hannah and coffeeHannah (Makena) is always happiest with a good cup of coffee in hand.

 

Until next time everyone!

Hannah Makena

It took 8 weeks but I finally have a Kimeru name

By Ashley Kroyer (veterinary student intern)

On Friday, Lee and I learned from our “Kenyan mom” Beatrice (how many mothers is that now?) that babies are given names according to the characteristics of their grandparent. Remmy, for example, has the name Mugambi, “someone who makes good judgements”, after his grandfather. After some discussion on our characters, Remmy and our other friend, Mwenda, christened each of us with Kenyan names on Saturday.

So what have they named me? Well, Remmy explained that he notices on farms that farmers smile with me and “become so very jovial”. My Kimeru name is Kendi, “someone who makes people happy” or “is loved by many”. Boni came home Sunday night and played at guessing our names, and he gave me “Kendi” as well. I feel honored, happy, and blessed. Once again, we are being wholly embraced into Meru and its culture – including a visit to Remmy’s parents’ farm.

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I have a very real coffee addiction. Imagine my glee to visit a coffee plantation at Remmy’s family home!

Another Kenyan culture pleasure is being treated with yogurt and ugali (or chapati, for me). This time it is by our friend, Julius (Jennifer Murogocho’s brother), at his dairy bar! He tells me, “I love two things very much: cows and dogs”. The milk for our yogurt came from his own cows on Tosha (“enough”) Farm.

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Julius’ dairy bar (left to right: Madi, Hannah, Remmy, Lee, Julius, Ashley)

Our week in Mombasa went well, despite the weather being less than vacation-y for much of the time. Our first day, we were caught in a downpour on the beach. Our third day, we waited out another downpour in a sandal shop during our walking tour of Old Mombasa. Our last night, I video-chatted with mom from the hostel during more rain and two brief power outages.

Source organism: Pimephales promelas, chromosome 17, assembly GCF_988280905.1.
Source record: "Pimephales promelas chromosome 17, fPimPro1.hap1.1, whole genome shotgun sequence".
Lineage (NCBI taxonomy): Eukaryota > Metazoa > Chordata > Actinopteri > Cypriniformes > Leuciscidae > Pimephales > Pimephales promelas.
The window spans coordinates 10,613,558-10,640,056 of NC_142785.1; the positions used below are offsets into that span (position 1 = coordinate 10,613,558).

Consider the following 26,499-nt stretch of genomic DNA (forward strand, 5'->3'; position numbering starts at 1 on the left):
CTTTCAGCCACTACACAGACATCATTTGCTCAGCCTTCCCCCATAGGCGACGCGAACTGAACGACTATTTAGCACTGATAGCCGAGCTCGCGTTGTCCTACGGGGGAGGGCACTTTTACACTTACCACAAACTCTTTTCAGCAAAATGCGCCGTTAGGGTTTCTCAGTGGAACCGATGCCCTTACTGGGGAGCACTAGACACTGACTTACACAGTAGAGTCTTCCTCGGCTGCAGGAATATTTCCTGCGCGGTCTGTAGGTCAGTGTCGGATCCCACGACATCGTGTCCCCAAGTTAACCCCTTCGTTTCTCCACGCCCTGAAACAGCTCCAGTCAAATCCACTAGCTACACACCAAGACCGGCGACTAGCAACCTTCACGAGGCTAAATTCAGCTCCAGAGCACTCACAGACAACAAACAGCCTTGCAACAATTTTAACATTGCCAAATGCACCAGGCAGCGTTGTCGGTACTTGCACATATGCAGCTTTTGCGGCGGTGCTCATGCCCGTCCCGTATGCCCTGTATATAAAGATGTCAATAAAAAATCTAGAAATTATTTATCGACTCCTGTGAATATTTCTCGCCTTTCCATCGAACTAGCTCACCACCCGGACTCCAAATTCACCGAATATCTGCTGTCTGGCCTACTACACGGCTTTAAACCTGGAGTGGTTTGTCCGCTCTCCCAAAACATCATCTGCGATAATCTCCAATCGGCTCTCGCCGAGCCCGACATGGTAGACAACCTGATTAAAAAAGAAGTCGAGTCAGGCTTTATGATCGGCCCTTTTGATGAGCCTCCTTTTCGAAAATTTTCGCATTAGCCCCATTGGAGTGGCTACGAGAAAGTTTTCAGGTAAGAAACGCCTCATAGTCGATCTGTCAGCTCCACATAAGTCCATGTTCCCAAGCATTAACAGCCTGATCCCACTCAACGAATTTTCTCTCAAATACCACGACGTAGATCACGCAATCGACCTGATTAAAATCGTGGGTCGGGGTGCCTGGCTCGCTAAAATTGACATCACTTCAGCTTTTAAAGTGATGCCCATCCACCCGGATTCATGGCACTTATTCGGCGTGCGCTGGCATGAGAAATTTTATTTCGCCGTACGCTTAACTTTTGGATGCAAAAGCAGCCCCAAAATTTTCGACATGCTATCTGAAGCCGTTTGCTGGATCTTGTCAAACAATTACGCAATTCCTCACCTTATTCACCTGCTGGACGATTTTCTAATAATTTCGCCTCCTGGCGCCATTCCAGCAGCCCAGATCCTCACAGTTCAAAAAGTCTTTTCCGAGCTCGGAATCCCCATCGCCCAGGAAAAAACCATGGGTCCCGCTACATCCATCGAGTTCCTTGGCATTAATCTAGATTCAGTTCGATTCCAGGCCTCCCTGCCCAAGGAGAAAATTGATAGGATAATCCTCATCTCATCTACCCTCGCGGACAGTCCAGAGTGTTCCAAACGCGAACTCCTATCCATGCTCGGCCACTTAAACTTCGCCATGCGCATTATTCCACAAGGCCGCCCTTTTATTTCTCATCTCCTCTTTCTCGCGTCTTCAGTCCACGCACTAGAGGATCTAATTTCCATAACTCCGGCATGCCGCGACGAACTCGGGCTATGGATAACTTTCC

But, such is life. The mini-break from internship duties was still very worthwhile, and I did manage to sunburn (not that it takes much…). And feed a tortoise – a real highlight.

 

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I suffer an overwhelming need to feed everything. Think a tortoise can’t run? Trust me, just tempt ’em with some banana and mango.

We returned “home” on a Sunday, and back to our work with Naari dairy farmers. Part of me was very reluctant leaving the sunshine on the coast, and for good reason. If anyone is able to follow my Facebook posts, you’ll see the kind of July weather we have back here on Mount Kenya in Naari – St. John’s (NL) has a run for it’s money as “fog city”, lemme tell ya. And I know, I know… I am on an adventure in Kenya and shouldn’t complain about the weather (although isn’t that Canadian to complain about weather?), but it’s a bit of a bummer hearing that at home there’s sun and 25+ temperatures – weather that I live for. It’s a bit of a challenge for the morale some days.

But, with that said, we’re able to laugh about it sometimes, too! On Tuesday, we treated ourselves to the closest version of traditional s’mores that we could manage with marshmallows from Mombasa, chocolate, and – our obsession – Ginger Nut cookies (like ginger snaps, but sooo much better). Remmy tried his first s’more and we had a few moments of rioting laughter when melted marshmallow was almost dropped on top of Lee’s head as he was kneeling below Remmy to tend the fire. The next funny weather-related story  comes from our clothes – which came off the clothesline on Friday after 2 days on the line… everything still too damp to fold. We sometimes have to hang it up inside the house to finish drying. Figuring I’d distract my mind for a while, I knelt on the floor and ironed all of my shirts, pants, even my pajamas (can you imagine!) to help make them dry! I felt a little ridiculous and had a good solid chuckle at myself.